Kangaroos are shot and killed in huge numbers for their meat and skins, but not always ‘humanely’ as is required by the industry code of practice.
As many as four cent are not killed with a head-shot as required and there are no figures to suggest how many are maimed and survive.
Believe it or not, ‘free range’ doesn’t mean anything unless it’s a label slapped on to the side of a carton of eggs.
According to law firm Swaab:
“Australia has consumer protection laws and food safety laws which cover many aspects of food labelling. However, problematically, there is no federal legislation requiring farming systems for animal-derived food products to be identified on product labels.
Consequently, the term “free range” is not subject to any legislative definition. Any restrictions on the use of the term are currently limited to egg carton labelling. It is therefore left to food producers, animal rights groups and the industry to determine what “free range” means for them. Generally, consumers assume that the term “free range” indicates that animals are not kept in close confinement, have access to the outside and are treated humanely. However, the term is open to broad interpretation and can easily be manipulated by producers and marketers.”
It’s actually easier to be surer of organic food, as it’s designed to meet strict international standards even though our domestic standards may be a little lacking. If you’re after an organic supplier nearby, try this website.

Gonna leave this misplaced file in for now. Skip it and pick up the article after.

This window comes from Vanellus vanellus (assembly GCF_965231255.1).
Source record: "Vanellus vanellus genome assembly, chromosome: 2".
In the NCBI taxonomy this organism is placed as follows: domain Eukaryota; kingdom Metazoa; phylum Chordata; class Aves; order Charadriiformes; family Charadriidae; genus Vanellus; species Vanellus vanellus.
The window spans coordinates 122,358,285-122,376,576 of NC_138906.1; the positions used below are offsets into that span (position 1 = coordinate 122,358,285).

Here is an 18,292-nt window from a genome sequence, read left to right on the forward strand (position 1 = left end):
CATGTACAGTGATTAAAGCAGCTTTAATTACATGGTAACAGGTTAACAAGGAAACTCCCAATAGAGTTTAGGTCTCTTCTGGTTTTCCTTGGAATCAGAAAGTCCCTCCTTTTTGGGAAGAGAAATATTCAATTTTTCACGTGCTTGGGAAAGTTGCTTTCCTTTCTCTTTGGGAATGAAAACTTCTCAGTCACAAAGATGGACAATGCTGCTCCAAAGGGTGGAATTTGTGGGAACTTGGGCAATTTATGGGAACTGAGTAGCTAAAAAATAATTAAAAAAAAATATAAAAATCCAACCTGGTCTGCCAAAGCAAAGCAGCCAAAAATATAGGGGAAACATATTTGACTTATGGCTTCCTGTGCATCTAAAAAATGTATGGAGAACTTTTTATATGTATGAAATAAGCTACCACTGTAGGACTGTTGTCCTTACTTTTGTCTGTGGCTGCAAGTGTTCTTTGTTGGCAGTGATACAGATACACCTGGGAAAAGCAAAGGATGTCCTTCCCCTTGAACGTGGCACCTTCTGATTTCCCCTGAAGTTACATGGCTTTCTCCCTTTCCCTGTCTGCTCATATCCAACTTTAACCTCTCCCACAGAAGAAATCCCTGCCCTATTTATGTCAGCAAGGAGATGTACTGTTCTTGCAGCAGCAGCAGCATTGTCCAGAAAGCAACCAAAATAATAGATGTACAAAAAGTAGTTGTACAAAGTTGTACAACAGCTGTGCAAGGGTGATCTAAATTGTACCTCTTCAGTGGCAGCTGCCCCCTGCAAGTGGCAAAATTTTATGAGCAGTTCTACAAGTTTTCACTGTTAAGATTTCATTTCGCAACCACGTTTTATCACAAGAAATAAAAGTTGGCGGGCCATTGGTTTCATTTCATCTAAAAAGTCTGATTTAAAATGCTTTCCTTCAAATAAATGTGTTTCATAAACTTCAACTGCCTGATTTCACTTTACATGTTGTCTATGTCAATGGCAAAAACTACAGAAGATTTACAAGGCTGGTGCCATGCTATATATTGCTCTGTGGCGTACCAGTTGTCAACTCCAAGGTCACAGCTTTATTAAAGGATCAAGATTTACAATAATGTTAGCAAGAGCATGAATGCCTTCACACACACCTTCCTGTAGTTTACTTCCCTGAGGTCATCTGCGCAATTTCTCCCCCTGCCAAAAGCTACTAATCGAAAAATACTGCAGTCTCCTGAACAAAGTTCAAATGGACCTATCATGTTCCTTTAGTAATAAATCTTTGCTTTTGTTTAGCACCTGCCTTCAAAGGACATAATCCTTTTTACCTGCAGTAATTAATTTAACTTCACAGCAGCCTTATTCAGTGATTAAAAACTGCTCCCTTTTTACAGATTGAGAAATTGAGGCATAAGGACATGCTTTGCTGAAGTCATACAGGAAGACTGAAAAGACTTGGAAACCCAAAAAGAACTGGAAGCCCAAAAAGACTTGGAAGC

We’ll give the final word to the National Farmer’s Federation:
“For Australian farmers, their animals are their living, so looking after their welfare is not only the right thing to do, it also makes good business sense. Australian farmers are committed to ensuring their animals are healthy and well cared for.
Farmers take animal welfare very seriously. There is strict legislation governing animal production and welfare in each state and territory, under the prevention of cruelty to animals, or state animal welfare acts, and this is enforced by the RSPCA or the state or territory Department of Primary Industries (or equivalent).
As with all things, we recognise that there is a need for continual improvement. As such, there’s a jointly developed strategy to outline directions for future improvements in the welfare of animals – this is called the Australian Animal Welfare Strategy and was developed by the Australian Government, state and territory governments, industry and the community, including animal welfare organisations like the RSPCA.
In addition, there are also model codes of practice for the welfare of animals, as well as a new series of nationally agreed standards and guidelines that are currently being developed. These standards will be legislated by the states and territories, and these governments are currently working to implement the first of these, around the land transport of livestock, in conjunction with farming organsiations and the RSPCA.
In short, the animal welfare practices used by Australian farmers are governed by law, codes of practice, and shortly, standards and guidelines. These are developed in conjunction with vets, regulators and welfare groups and are enforceable by law, policed by state authorities and backed by the threat of prosecution and severe penalties, including jail terms.
As a result, we believe Australian farmers adhere to animal welfare practices that are not only agreed, but approved by animal welfare organisations like the RSPCA.”
What do you think? How much do you think about where your food comes from, do you care? Or is ignorance bliss?
Disclaimer: Rick is a carnivore who was raised on a cattle station.